RT: Did you ever go back to see your trainers, after you graduated?
EJ: Never. I can’t even remember any of them now.
RT: But, Emmanuel, tell me a little bit about the fighting itself. Were there actual battles, or were they more like raids?
EJ: There were actual battles. It depends where and how.. I want to explain it: so, there are different raids, there’s being invaded where you are, and there’s when you’re going to a battlefield.
RT: Did the other side also use children soldiers?
EJ: Yes. Sometime they do. It depends… The government was more organized, they had child soldiers on in the militia, but in the actual army they have the real, trained soldiers that fight because they are getting paid. They have a salary.
RT: I spoke to a British mercenary, who also fought in Africa when he was young: Simon Mann, I don’t know if you’ve heard of him, and he told me that he viewed child soldiers just like any other soldiers. Now, when you were fighting, did you feel your enemies who were just normal soldiers, saw you the same way, despite your age?
EJ: Well, you’re just trained to fight. If there’s enemy, that’s your enemy. In fact, child soldiers are the worst, they are very sensitive – you know, they can… the reason why they like using child soldiers is because they don’t have plans, they don’t have children, so they don’t have an idea of a future, so they can actually scream and go forward, and mostly, they are very brave. Sometimes, the worst thing is that if they really get terrified, it’s hard to convince them to fight back.
RT: Did you think about what was going on at that moment or it was just like, too much of an adrenalin rush and you had no time to stop and analyze?
EJ: You really get scared before, you want to go to toilet several times, your throat dries, your stomach, your body shakes, you know. So many things happen, so many things go on in your head at that moment, you go into silence, you’re one with the world, sometimes your legs can’t move, but after the battle begins, the realm of the gun itself, it goes with the flow, it takes you over. The battlefields are musical, when there is war, it’s very musical.
RT: Now, I know that young children, not like the teenagers, but really young, 7 or 8, like you were, are still used a soldiers in Africa. Looking back, do you feel like children make good fighters? They are said to be more cruel than the grown-ups, that there is nothing more dangerous than a kid with a rifle – would you agree with that?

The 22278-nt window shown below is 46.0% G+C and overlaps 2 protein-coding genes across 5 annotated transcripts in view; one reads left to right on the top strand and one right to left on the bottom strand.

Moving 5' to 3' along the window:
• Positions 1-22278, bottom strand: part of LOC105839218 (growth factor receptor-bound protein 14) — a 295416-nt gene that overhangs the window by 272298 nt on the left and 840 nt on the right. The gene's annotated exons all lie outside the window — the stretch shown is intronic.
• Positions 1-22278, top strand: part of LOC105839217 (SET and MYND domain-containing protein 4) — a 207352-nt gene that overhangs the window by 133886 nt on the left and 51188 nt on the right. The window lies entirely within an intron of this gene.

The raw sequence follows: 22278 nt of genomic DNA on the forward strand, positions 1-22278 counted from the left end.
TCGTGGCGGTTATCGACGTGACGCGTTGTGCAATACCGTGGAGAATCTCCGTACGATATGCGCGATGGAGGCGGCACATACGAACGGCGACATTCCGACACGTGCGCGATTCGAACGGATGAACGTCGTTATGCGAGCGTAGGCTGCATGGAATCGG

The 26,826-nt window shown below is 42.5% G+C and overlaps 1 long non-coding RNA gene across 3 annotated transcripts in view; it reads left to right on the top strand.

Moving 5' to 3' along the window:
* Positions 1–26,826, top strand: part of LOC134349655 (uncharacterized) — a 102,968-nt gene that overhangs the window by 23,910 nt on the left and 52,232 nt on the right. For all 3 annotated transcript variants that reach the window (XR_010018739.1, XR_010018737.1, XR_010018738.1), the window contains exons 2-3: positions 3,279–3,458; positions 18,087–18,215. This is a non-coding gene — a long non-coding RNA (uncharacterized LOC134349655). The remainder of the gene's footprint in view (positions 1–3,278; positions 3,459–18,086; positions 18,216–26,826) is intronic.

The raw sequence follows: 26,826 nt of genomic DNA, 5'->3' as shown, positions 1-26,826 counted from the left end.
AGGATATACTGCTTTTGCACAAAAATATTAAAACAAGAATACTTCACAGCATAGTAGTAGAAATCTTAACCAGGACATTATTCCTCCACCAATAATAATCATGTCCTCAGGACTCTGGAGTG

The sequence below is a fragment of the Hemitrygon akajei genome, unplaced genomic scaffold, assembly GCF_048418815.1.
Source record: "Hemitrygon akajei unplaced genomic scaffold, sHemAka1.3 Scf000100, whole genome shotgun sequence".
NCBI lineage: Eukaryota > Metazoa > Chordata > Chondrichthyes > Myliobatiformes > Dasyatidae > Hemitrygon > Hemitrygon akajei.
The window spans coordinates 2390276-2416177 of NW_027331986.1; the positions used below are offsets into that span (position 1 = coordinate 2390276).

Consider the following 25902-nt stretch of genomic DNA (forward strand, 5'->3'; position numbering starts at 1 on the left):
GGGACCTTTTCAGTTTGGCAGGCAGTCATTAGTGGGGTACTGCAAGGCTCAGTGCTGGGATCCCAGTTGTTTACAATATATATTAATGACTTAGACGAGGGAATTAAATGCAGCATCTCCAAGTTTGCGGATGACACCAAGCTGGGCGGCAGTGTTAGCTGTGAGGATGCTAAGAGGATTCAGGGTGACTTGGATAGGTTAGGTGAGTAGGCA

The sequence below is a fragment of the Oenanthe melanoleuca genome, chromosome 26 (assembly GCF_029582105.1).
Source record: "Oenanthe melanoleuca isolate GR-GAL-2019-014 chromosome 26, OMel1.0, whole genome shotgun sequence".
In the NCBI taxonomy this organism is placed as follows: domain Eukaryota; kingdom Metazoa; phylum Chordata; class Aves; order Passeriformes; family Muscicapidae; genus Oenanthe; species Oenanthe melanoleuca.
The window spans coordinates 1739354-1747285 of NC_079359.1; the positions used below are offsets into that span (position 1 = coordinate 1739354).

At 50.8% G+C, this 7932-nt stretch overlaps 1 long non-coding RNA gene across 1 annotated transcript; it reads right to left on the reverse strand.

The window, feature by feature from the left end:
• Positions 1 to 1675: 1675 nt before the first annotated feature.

EJ: Yeah, because they don’t think twice; second – they are small and if an adult passes next to them, they think that person will snatch their gun… You don’t negotiate with a child soldier, if they tell you: “stop” – you have to stop. If try to talk to them, they’ll shoot you.
RT: And now we come to Emma McCune, the British aid worker who actually saved you. How did you come across her, and, most importantly, why did you trust her?
EJ: Well, what happened is that I ended up in place called Waat, and she and her friend decided to disarm me, and promised me to take me to school; and I always wanted to go to school, but in my mind I had a different plans. I said I’m going to go to this lady’s country, and go to school, join the army, become a pilot, and steal a plane and come back to war. That’s what I had in my head. But everything changed later.
RT:But, Emmanuel, thankfully, right now, you are a very successful hip-hop artist. Your rap is political, it’s all about sending a message out there, you sing about peace, urging people to speak up for their rights. Now, do you feel your message is getting across? I mean, I know that it has landed you in trouble before now – for example, last September, when you went back to South Sudan, you were brutally beaten by police…
EJ: Yeah, the voice is going, so the police beat me because they know the strengths of my voice, so they tried to silence me, and they told me they don’t like activists. They removed their eyes and put into bags, and dropped them into Nile. And so, they were trying to scare me not to talk, but I didn’t keep quiet, I kept doing my thing, because I know why I’m in this. It’s people’s voice, and I’m pushing for justice and equality for freedom, for everybody, through the music, just creating an awareness. So, what I do is mostly for conscious awakening, getting people to understand they have the power to actually change things, not the government.
Watch the full version of the interview at Sophie&Co’s page